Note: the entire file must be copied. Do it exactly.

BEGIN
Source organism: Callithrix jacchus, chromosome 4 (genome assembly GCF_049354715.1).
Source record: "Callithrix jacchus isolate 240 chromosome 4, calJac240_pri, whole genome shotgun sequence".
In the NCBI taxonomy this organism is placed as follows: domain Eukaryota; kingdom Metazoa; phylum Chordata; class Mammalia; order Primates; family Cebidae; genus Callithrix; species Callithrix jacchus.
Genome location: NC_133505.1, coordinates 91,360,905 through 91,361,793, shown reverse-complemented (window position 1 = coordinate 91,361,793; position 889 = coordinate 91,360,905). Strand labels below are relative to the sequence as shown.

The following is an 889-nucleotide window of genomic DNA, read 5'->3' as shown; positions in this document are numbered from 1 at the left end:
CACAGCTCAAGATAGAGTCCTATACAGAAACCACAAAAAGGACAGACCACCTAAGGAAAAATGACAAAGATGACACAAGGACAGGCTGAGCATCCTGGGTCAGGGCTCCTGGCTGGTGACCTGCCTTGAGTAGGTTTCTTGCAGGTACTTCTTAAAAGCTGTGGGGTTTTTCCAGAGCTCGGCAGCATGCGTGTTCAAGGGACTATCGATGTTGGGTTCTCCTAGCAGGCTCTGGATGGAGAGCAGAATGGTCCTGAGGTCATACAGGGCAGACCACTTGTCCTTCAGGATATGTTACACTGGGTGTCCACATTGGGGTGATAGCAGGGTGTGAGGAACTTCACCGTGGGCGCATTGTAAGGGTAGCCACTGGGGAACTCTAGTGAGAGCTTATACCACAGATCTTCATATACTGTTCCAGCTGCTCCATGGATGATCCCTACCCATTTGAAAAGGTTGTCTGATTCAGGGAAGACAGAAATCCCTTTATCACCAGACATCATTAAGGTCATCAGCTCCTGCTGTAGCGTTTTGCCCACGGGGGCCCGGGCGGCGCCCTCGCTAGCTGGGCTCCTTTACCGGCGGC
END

Source organism: Callithrix jacchus, chromosome 4 (genome assembly GCF_049354715.1).
Source record: "Callithrix jacchus isolate 240 chromosome 4, calJac240_pri, whole genome shotgun sequence".
In the NCBI taxonomy this organism is placed as follows: domain Eukaryota; kingdom Metazoa; phylum Chordata; class Mammalia; order Primates; family Cebidae; genus Callithrix; species Callithrix jacchus.
Genome location: NC_133505.1, coordinates 91,360,905 through 91,361,793, shown reverse-complemented (window position 1 = coordinate 91,361,793; position 889 = coordinate 91,360,905). Strand labels below are relative to the sequence as shown.

The following is an 889-nucleotide window of genomic DNA, read 5'->3' as shown; positions in this document are numbered from 1 at the left end:
CACAGCTCAAGATAGAGTCCTATACAGAAACCACAAAAAGGACAGACCACCTAAGGAAAAATGACAAAGATGACACAAGGACAGGCTGAGCATCCTGGGTCAGGGCTCCTGGCTGGTGACCTGCCTTGAGTAGGTTTCTTGCAGGTACTTCTTAAAAGCTGTGGGGTTTTTCCAGAGCTCGGCAGCATGCGTGTTCAAGGGACTATCGATGTTGGGTTCTCCTAGCAGGCTCTGGATGGAGAGCAGAATGGTCCTGAGGTCATACAGGGCAGACCACTTGTCCTTCAGGATATGTTACACTGGGTGTCCACATTGGGGTGATAGCAGGGTGTGAGGAACTTCACCGTGGGCGCATTGTAAGGGTAGCCACTGGGGAACTCTAGTGAGAGCTTATACCACAGATCTTCATATACTGTTCCAGCTGCTCCATGGATGATCCCTACCCATTTGAAAAGGTTGTCTGATTCAGGGAAGACAGAAATCCCTTTATCACCAGACATCATTAAGGTCATCAGCTCCTGCTGTAGCGTTTTGCCCACGGGGGCCCGGGCGGCGCCCTCGCTAGCTGGGCTCCTTTACCGGCGGC